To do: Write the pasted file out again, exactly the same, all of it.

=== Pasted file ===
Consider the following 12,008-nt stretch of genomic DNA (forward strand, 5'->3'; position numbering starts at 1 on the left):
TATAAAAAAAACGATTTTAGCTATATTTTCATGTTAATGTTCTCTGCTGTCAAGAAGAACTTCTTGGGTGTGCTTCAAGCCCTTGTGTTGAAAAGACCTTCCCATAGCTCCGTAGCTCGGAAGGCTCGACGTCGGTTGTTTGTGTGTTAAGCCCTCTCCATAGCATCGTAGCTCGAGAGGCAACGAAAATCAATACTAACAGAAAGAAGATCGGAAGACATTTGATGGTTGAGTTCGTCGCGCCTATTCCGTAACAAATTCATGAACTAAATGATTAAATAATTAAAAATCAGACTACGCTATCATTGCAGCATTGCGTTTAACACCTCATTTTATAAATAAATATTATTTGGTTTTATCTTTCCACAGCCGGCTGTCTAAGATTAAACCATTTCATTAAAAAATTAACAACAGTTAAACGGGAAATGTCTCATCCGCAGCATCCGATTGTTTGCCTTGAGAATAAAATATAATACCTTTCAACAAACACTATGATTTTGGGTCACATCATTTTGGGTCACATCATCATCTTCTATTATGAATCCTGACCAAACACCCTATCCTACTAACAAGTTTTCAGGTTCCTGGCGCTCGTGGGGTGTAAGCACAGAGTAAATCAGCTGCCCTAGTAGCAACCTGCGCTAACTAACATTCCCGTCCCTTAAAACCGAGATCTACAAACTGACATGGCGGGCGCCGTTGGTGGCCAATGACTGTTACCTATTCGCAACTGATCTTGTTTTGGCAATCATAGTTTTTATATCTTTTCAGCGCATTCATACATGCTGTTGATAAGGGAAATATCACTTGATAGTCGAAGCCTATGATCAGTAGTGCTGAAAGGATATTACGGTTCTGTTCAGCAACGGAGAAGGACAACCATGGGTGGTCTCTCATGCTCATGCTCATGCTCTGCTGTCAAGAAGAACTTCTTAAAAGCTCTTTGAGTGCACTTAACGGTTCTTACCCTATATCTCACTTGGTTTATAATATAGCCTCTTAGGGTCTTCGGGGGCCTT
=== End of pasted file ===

Consider the following 12,008-nt stretch of genomic DNA (forward strand, 5'->3'; position numbering starts at 1 on the left):
TATAAAAAAAACGATTTTAGCTATATTTTCATGTTAATGTTCTCTGCTGTCAAGAAGAACTTCTTGGGTGTGCTTCAAGCCCTTGTGTTGAAAAGACCTTCCCATAGCTCCGTAGCTCGGAAGGCTCGACGTCGGTTGTTTGTGTGTTAAGCCCTCTCCATAGCATCGTAGCTCGAGAGGCAACGAAAATCAATACTAACAGAAAGAAGATCGGAAGACATTTGATGGTTGAGTTCGTCGCGCCTATTCCGTAACAAATTCATGAACTAAATGATTAAATAATTAAAAATCAGACTACGCTATCATTGCAGCATTGCGTTTAACACCTCATTTTATAAATAAATATTATTTGGTTTTATCTTTCCACAGCCGGCTGTCTAAGATTAAACCATTTCATTAAAAAATTAACAACAGTTAAACGGGAAATGTCTCATCCGCAGCATCCGATTGTTTGCCTTGAGAATAAAATATAATACCTTTCAACAAACACTATGATTTTGGGTCACATCATTTTGGGTCACATCATCATCTTCTATTATGAATCCTGACCAAACACCCTATCCTACTAACAAGTTTTCAGGTTCCTGGCGCTCGTGGGGTGTAAGCACAGAGTAAATCAGCTGCCCTAGTAGCAACCTGCGCTAACTAACATTCCCGTCCCTTAAAACCGAGATCTACAAACTGACATGGCGGGCGCCGTTGGTGGCCAATGACTGTTACCTATTCGCAACTGATCTTGTTTTGGCAATCATAGTTTTTATATCTTTTCAGCGCATTCATACATGCTGTTGATAAGGGAAATATCACTTGATAGTCGAAGCCTATGATCAGTAGTGCTGAAAGGATATTACGGTTCTGTTCAGCAACGGAGAAGGACAACCATGGGTGGTCTCTCATGCTCATGCTCATGCTCTGCTGTCAAGAAGAACTTCTTAAAAGCTCTTTGAGTGCACTTAACGGTTCTTACCCTATATCTCACTTGGTTTATAATATAGCCTCTTAGGGTCTTCGGGGGCCTT